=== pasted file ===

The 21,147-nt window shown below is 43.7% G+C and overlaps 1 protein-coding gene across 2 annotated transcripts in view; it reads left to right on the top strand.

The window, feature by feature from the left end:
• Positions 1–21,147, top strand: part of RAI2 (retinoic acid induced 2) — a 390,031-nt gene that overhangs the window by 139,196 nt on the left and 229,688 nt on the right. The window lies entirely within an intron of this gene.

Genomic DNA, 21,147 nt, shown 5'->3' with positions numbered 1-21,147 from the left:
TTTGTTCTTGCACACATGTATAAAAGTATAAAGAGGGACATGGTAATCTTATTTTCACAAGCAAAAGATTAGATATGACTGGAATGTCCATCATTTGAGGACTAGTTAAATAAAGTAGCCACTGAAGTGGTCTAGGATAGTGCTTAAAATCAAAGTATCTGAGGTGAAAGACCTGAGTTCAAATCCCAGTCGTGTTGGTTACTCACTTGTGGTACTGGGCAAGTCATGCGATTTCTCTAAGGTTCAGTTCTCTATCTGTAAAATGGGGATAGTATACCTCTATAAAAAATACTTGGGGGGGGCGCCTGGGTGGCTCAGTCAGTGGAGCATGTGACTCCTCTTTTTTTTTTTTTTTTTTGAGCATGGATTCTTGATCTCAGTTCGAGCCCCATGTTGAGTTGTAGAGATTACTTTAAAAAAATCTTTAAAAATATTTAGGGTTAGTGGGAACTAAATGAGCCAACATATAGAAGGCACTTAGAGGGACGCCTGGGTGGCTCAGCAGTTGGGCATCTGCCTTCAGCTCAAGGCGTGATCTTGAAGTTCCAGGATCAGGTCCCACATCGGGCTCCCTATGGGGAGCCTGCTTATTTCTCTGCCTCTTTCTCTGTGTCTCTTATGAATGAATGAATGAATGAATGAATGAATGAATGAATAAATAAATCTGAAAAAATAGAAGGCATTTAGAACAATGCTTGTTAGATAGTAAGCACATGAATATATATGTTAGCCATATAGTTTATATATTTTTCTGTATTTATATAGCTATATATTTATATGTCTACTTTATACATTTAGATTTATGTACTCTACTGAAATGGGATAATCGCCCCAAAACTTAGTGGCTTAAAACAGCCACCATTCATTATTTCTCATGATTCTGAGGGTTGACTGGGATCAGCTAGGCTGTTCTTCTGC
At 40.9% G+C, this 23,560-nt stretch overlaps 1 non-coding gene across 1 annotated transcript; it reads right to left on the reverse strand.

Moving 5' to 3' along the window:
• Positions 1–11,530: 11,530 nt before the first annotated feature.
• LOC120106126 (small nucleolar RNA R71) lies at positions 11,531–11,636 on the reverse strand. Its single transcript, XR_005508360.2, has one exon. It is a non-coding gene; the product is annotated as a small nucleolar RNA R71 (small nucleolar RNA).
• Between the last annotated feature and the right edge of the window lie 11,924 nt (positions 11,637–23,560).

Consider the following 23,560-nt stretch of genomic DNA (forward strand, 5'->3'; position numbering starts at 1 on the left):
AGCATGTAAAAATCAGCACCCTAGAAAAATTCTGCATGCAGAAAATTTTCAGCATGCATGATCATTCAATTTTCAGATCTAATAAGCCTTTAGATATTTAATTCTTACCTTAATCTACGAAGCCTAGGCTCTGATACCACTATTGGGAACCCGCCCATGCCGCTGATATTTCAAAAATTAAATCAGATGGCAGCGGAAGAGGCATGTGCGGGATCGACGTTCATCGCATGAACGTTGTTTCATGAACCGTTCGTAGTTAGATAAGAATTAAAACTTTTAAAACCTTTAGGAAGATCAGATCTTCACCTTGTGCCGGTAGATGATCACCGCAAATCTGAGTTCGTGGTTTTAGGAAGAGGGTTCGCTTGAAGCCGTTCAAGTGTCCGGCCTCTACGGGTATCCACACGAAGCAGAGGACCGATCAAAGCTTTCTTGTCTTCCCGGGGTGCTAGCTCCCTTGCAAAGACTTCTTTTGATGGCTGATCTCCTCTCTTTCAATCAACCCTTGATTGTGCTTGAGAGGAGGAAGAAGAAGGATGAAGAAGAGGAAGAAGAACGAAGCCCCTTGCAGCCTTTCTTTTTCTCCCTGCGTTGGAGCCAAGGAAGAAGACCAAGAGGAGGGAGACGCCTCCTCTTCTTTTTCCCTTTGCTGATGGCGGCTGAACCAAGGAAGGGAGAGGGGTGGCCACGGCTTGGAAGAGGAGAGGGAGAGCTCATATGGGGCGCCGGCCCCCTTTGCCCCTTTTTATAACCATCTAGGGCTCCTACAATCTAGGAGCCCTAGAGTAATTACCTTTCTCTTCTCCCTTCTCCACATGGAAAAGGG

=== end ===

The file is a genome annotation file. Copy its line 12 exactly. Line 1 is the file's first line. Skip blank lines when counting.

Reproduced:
AGCATGTAAAAATCAGCACCCTAGAAAAATTCTGCATGCAGAAAATTTTCAGCATGCATGATCATTCAATTTTCAGATCTAATAAGCCTTTAGATATTTAATTCTTACCTTAATCTACGAAGCCTAGGCTCTGATACCACTATTGGGAACCCGCCCATGCCGCTGATATTTCAAAAATTAAATCAGATGGCAGCGGAAGAGGCATGTGCGGGATCGACGTTCATCGCATGAACGTTGTTTCATGAACCGTTCGTAGTTAGATAAGAATTAAAACTTTTAAAACCTTTAGGAAGATCAGATCTTCACCTTGTGCCGGTAGATGATCACCGCAAATCTGAGTTCGTGGTTTTAGGAAGAGGGTTCGCTTGAAGCCGTTCAAGTGTCCGGCCTCTACGGGTATCCACACGAAGCAGAGGACCGATCAAAGCTTTCTTGTCTTCCCGGGGTGCTAGCTCCCTTGCAAAGACTTCTTTTGATGGCTGATCTCCTCTCTTTCAATCAACCCTTGATTGTGCTTGAGAGGAGGAAGAAGAAGGATGAAGAAGAGGAAGAAGAACGAAGCCCCTTGCAGCCTTTCTTTTTCTCCCTGCGTTGGAGCCAAGGAAGAAGACCAAGAGGAGGGAGACGCCTCCTCTTCTTTTTCCCTTTGCTGATGGCGGCTGAACCAAGGAAGGGAGAGGGGTGGCCACGGCTTGGAAGAGGAGAGGGAGAGCTCATATGGGGCGCCGGCCCCCTTTGCCCCTTTTTATAACCATCTAGGGCTCCTACAATCTAGGAGCCCTAGAGTAATTACCTTTCTCTTCTCCCTTCTCCACATGGAAAAGGG